Trade Routes last for 30 turns (on Standard game speed), after with the unit will ask to be reassigned, but it appears that the route can be manually cancelled at any time. The Trade Units operating the trade routes can be attacked, allowing you to disrupt other civilization's trade routes if you go to war with them. This also means your own trade routes must be protected from barbarians and enemy civilizations. There will be a player-toggled map overlay displaying trade routes (you can see one in this shot coming out of Sao Paolo and another in this shot coming out of Nineveh). A city may have more than one trade route.

Ed Beach: "Although both parties gain gold from the route, the civilization that the trade route originates from gets a larger sum of gold than the destination civilization. Additionally, other systems hitch a ride on trade routes, like religious pressure, science (science can be gained from more advanced civilization this way), Tourism bonuses, and more. Trade routes can also be created between two cities of the same civilization. Once the origin city has a Granary, it can send food to the destination city, and once it has a Workshop it can send production. This can be powerful if you have a new city that needs to be “pumped up”, or a city that’s constructing a Wonder that could use a production bump.

"A lucrative trade route is going to give you a positive modifier to your relationship with that partner, and if you’re spreading religion then you’re likely to see a benefit from that as well.

"In general, the Trade Route system rewards you for connecting two cities that have very different local resources. So, it lists which local resources are found in one city and not another, and the more of those you have the more gold you'll get out of the trade route."

Trade Units

This is a new type of unit (represented by a pentagonal icon) that travels in an automated fashion along a pre-determined Trade Route between two cities. They are exclusively based in cities, similar to Air units, and only move out of the city when assigned to a Trade Route or Rebased to another city. As a separate unit type, Trade Units are in their own "layer" and so can stack with Civilian and Military units. Trade Units can be attacked by enemy forces or barbarians, but the movement of the unit not under the direct control of the player. Each unit type has a maximum range to another city (Caravans appear to be 10, Cargo Ships 45), but they don't move that whole distance each turn.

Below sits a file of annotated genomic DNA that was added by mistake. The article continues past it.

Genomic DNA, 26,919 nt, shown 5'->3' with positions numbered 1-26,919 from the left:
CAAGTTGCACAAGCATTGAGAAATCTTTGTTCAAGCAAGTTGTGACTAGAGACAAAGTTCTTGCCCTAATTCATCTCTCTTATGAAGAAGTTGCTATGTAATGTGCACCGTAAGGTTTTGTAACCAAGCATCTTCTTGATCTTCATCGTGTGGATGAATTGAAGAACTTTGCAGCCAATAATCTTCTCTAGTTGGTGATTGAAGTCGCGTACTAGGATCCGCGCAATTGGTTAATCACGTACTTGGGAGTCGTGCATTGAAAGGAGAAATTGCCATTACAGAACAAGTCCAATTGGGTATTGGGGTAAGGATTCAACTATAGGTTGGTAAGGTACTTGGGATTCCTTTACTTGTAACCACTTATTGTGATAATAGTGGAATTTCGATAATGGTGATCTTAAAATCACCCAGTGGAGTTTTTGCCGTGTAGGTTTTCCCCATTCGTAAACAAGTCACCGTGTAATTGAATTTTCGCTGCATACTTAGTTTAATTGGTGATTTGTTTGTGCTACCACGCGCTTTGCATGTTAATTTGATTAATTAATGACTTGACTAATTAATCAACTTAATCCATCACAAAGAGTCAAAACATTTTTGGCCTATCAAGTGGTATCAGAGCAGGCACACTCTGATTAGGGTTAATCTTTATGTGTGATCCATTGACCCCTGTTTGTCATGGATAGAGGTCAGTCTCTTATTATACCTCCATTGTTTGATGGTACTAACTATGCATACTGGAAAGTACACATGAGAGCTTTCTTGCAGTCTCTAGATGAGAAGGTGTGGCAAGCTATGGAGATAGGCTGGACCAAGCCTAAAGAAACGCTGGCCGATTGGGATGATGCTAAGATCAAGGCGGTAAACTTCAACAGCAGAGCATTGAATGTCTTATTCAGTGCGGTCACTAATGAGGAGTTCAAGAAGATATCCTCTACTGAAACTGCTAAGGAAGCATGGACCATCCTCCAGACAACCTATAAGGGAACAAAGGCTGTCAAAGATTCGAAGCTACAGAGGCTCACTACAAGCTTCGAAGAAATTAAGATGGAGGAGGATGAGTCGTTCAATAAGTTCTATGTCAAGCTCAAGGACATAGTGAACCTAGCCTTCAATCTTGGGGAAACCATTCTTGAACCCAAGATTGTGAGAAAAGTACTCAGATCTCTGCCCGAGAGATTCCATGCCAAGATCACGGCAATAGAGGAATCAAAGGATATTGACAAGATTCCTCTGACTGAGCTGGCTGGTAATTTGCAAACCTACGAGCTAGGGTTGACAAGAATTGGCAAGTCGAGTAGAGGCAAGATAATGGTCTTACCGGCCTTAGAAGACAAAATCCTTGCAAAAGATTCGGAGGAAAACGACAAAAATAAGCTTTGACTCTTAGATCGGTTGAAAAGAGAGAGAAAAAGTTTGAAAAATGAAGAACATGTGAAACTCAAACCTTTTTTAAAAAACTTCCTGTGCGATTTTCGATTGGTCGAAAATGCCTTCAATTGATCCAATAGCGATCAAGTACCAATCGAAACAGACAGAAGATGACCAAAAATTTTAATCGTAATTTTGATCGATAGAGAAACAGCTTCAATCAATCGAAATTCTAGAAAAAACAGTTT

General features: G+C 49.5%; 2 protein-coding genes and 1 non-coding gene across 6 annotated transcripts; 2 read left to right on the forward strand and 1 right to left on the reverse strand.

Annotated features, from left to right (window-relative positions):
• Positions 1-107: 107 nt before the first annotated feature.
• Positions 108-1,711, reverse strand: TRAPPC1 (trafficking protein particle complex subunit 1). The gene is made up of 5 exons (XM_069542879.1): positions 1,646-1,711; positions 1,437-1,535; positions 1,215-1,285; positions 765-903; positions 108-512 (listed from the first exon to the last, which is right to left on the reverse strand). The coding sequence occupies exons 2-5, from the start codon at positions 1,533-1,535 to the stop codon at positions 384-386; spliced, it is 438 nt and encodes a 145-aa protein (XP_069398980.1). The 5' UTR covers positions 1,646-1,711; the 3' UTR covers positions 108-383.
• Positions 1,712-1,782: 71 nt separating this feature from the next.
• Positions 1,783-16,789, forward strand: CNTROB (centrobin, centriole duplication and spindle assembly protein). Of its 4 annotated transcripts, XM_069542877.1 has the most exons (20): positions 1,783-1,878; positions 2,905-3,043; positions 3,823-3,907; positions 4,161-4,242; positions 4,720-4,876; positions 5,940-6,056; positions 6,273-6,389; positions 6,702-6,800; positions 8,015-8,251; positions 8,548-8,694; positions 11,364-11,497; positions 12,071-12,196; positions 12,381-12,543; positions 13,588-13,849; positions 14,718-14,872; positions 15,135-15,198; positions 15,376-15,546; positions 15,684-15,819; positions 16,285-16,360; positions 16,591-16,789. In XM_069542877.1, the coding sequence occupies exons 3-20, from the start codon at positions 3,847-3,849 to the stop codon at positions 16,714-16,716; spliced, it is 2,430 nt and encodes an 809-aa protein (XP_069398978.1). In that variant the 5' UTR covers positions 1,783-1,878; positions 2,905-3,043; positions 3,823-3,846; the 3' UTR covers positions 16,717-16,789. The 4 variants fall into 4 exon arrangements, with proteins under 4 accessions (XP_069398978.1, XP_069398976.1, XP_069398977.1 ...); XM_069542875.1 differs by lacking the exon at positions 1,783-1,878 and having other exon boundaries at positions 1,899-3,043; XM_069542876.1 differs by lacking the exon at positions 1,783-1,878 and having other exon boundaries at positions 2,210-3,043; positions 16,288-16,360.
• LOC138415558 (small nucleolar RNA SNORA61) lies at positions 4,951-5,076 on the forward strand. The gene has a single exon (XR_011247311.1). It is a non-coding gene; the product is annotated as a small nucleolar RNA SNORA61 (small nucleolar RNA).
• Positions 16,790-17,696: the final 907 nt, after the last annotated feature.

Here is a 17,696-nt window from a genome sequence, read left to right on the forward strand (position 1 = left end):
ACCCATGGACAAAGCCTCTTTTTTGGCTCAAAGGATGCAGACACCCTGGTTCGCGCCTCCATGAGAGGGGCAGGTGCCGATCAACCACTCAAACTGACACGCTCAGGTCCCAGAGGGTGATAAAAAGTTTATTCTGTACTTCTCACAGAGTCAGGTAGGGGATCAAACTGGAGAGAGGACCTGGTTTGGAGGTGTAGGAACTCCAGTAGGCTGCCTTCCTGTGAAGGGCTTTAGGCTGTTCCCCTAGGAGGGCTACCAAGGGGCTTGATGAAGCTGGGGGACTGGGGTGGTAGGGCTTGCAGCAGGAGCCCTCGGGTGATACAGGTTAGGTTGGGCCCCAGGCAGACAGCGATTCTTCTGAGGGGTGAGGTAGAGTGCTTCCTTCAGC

The two known Trade Units are the Caravan and Cargo Ship. It appears that they upgrade in later eras, similar to the Worker; the Cargo Ship appearance changes in later eras from a wooden sailing ship to a modern container ship.

Attacking Trade Routes

Naval units have a new action button: "Plunder Trade Route." It appears that a Trade Route may be attacked by any naval unit as long as it is near the path of the Trade Route line (which can be displayed on the map) and is between the Trade Unit and its destination; it does not appear to be necessary to directly attack the Trade Unit. You must have declared war with the owner of the trade route, and this action will damage relations with the third party (the other civilization that your target was trading with).